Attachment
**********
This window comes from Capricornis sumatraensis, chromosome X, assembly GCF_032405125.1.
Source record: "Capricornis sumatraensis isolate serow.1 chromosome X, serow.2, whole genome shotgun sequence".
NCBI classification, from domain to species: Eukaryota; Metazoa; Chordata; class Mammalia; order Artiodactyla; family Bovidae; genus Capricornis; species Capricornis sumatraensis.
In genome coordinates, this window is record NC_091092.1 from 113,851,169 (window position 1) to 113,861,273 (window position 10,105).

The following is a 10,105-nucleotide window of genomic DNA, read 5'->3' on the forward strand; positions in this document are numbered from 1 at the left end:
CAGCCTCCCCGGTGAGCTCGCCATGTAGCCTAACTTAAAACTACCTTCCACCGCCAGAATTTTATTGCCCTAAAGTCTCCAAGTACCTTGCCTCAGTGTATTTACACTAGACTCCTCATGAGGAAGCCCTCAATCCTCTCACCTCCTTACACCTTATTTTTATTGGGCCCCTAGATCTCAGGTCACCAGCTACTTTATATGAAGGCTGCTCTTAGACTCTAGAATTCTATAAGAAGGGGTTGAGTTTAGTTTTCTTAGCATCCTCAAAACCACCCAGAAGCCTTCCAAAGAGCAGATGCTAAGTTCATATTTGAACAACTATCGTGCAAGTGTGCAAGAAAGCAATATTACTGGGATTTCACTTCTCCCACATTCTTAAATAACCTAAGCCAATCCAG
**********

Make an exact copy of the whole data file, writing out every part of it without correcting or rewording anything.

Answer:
This window comes from Capricornis sumatraensis, chromosome X, assembly GCF_032405125.1.
Source record: "Capricornis sumatraensis isolate serow.1 chromosome X, serow.2, whole genome shotgun sequence".
NCBI classification, from domain to species: Eukaryota; Metazoa; Chordata; class Mammalia; order Artiodactyla; family Bovidae; genus Capricornis; species Capricornis sumatraensis.
In genome coordinates, this window is record NC_091092.1 from 113,851,169 (window position 1) to 113,861,273 (window position 10,105).

The following is a 10,105-nucleotide window of genomic DNA, read 5'->3' on the forward strand; positions in this document are numbered from 1 at the left end:
CAGCCTCCCCGGTGAGCTCGCCATGTAGCCTAACTTAAAACTACCTTCCACCGCCAGAATTTTATTGCCCTAAAGTCTCCAAGTACCTTGCCTCAGTGTATTTACACTAGACTCCTCATGAGGAAGCCCTCAATCCTCTCACCTCCTTACACCTTATTTTTATTGGGCCCCTAGATCTCAGGTCACCAGCTACTTTATATGAAGGCTGCTCTTAGACTCTAGAATTCTATAAGAAGGGGTTGAGTTTAGTTTTCTTAGCATCCTCAAAACCACCCAGAAGCCTTCCAAAGAGCAGATGCTAAGTTCATATTTGAACAACTATCGTGCAAGTGTGCAAGAAAGCAATATTACTGGGATTTCACTTCTCCCACATTCTTAAATAACCTAAGCCAATCCAG